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My favorite dividend stock is American Capital Agency (NASDAQ:AGNC). The stock's core attributes are its peer outperformance and management's openness to shareholders. At the present time, however, the stock is overvalued and should be held and not bought. American Capital Agency offers shareholders a 16.1% annual dividend yield. I'll highlight why the stock is a hold at this time.

Background

American Capital Agency Corporation is a mortgage real estate investment trust (mREIT) that was formed in January 2008 under the sponsorship of American Capital, Ltd. (NASDAQ:ACAS). American Capital Agency is externally managed by an affiliate of American Capital and leverages American Capital's expertise, industry contacts, capital raising capabilities, financial reporting systems, infrastructure and legal resources as needed, thereby reducing its own overhead expenses.

American Capital Agency focuses purely on agency residential mortgage backed securities (NASDAQ:RMBS) where principal and interest payments are guaranteed by U.S. government agencies (such as Government National Mortgage Association, or Ginnie Mae) and U.S. government sponsored entities.

Stock Performance

As of December 31, 2011, American Capital Agency managed assets worth $54.7 billion. Over the years, American Capital Agency has consistently outperformed its peers by a significant margin and bolstered shareholder returns through dividends and an increase in the net asset value of shares.

A $100 investment in American Capital Agency in May 2008 would have grown to $301.6 at year end 2011 while a similar investment in the S&P 500 would be worth $98.57 and in its agency REIT peer group would have grown to $160.58.

Business Model Strategy:

American Capital Agency generates profits by borrowing money at low, short-term interest rates and investing its capital into RMBS' that deliver a significantly higher interest rate (2.3% higher or more). The three pillars of its investment strategy are asset selection, risk management and leverage.

It strives to deliver consistent profits by carefully selecting the assets it invests in to capitalize on pricing inefficiencies in the market, by managing capital risk through investment and hedging strategies that preserve its capital base and reduce the impact of interest rate changes and early principal repayments, and by prudently using leverage to boost returns. American Capital Agency has also successfully tapped the equity and debt capital markets to consistently grow its portfolio over the years.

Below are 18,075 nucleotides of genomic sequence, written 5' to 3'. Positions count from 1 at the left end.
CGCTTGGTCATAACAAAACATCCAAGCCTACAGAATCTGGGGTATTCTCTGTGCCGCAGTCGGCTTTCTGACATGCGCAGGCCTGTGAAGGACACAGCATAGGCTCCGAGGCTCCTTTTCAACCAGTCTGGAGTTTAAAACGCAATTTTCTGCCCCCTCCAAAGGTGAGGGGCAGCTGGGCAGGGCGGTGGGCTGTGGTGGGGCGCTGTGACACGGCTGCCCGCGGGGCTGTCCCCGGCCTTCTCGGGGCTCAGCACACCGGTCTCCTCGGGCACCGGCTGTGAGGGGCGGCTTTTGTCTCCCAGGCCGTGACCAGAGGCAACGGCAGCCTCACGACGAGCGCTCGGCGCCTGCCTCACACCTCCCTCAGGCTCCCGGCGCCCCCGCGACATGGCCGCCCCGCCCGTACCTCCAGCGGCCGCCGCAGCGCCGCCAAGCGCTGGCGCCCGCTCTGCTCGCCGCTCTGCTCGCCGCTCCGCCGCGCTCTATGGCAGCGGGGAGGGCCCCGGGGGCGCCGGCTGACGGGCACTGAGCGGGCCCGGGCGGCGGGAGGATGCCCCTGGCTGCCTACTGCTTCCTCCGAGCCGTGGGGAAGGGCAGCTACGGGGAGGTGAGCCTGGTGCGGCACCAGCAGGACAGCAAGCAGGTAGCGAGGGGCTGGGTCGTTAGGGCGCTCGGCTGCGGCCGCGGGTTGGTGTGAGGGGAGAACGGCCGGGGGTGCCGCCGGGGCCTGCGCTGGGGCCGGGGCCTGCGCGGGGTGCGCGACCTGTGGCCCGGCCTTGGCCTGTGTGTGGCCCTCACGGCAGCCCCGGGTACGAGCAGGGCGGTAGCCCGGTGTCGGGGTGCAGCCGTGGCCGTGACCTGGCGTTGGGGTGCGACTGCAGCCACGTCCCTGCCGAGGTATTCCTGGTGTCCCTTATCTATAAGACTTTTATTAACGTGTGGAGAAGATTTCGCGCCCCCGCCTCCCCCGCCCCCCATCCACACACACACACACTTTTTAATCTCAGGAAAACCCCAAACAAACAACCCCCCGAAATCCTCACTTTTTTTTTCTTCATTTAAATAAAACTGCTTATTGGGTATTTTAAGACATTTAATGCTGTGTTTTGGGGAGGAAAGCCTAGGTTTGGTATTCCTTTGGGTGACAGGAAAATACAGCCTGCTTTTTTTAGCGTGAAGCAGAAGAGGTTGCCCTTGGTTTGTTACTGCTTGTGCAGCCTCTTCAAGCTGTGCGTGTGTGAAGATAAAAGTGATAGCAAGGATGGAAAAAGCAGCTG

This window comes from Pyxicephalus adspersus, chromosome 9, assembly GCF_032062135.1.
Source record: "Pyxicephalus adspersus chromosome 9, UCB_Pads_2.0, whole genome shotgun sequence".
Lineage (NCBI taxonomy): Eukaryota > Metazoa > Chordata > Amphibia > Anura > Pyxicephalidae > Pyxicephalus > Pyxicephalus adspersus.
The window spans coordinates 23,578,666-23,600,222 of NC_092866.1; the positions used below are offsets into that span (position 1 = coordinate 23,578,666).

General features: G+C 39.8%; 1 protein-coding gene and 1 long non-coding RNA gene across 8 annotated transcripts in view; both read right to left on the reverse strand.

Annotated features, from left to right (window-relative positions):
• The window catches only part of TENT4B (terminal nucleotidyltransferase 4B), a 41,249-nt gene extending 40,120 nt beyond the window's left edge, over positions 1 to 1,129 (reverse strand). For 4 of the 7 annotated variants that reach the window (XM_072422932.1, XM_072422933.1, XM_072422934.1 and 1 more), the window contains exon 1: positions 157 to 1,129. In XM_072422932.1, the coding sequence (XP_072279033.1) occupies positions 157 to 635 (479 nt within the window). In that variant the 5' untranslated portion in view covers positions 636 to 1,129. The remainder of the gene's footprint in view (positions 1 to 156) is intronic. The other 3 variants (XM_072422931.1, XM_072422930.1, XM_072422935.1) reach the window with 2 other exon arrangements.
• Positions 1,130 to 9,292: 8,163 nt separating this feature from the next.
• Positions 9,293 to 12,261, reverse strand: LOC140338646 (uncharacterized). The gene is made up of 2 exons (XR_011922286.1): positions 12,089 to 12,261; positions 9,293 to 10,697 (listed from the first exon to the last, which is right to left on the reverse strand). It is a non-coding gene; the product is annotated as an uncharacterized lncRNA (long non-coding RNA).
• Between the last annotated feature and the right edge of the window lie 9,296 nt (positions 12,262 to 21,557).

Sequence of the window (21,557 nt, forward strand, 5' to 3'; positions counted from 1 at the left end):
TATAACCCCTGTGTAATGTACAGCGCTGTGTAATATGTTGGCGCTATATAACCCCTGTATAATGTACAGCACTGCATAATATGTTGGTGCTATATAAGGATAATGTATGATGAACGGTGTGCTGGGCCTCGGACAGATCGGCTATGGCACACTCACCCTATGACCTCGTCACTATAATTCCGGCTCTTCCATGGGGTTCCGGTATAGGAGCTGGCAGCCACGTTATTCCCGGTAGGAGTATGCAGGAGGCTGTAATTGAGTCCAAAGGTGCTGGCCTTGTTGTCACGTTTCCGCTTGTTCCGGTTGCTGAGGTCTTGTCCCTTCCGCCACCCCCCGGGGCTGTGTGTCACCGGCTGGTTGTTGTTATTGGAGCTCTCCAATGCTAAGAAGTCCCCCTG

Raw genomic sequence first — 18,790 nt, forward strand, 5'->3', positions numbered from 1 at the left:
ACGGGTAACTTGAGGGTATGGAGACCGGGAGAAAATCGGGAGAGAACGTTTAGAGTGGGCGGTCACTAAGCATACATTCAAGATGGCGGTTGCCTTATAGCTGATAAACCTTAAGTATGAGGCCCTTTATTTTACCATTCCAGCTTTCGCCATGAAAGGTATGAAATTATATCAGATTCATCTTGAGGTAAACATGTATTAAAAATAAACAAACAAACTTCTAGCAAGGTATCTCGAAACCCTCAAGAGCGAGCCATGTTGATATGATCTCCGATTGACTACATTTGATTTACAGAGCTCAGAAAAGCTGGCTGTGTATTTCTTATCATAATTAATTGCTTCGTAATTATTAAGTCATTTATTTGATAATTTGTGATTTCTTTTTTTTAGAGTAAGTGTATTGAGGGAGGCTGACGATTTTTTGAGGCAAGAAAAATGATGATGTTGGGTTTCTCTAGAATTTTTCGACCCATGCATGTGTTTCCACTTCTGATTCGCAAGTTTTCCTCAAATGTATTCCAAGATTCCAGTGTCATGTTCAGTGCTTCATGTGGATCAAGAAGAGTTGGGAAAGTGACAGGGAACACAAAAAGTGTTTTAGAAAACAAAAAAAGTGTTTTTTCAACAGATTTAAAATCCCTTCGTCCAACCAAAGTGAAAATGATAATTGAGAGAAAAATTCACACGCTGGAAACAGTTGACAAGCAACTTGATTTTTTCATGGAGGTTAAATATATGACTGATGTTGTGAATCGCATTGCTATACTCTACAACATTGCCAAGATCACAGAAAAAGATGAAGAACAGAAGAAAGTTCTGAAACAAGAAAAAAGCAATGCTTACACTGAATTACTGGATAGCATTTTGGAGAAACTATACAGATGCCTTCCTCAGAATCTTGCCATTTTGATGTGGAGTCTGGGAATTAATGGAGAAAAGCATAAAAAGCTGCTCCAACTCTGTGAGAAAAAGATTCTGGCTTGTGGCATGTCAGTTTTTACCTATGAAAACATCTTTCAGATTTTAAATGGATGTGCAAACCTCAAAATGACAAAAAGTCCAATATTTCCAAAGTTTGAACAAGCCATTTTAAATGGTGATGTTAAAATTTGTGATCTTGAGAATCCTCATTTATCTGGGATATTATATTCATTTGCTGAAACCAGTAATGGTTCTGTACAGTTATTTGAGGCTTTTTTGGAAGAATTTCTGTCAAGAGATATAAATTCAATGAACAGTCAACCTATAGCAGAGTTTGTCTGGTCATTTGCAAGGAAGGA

Key to its strategy is staying focused on agency backed RMBS to reduce risk while also potentially reducing returns. Approximately 63% of its portfolio is backed by Fannie Mae, 36% by Freddie Mac and 1% by Ginnie Mae.

American Capital Agency typically invests in Residential Pass Through Certificates and Collateralized Mortgage Obligations (CMOs). With Residential Pass Through Certificates, American Capital Agency holds an interest in a pool of residential mortgages and is proportionally paid every month. Payments typically include interest and principal in some proportion tied to the age of the mortgage. With CMOs, American Capital Agency selectively purchases securities that reflect the macroeconomic outlook, interest rate environment and prepayment expectations.

Financials:

In fiscal 2011, American Capital Agency had net income of $770.5 million, more than double its 2010 earnings of $288.1 million, and almost seven times its 2009 net income of $118.6 million

Net Yield Spread

For 2011, American Capital Agency's average asset yield (average interest rate earned) was 3.19% and its average cost of funds was 0.89%, for an average net interest rate spread of 2.3%, which is down from 2.33% in 2010 and 2.93% in 2009. Its earnings, however, are higher in dollar terms because of the sheer growth in assets.

As of December 31, 2011, American Capital Agency's investment portfolio was valued at $54.7 billion, up 4x from $13.5 billion in 2010 and over 12x from $4.3 billion in 2009. Clearly, American Capital Agency has successfully grown its portfolio substantially while delivering market beating returns in one of the most volatile economic and real estate environments in recent years.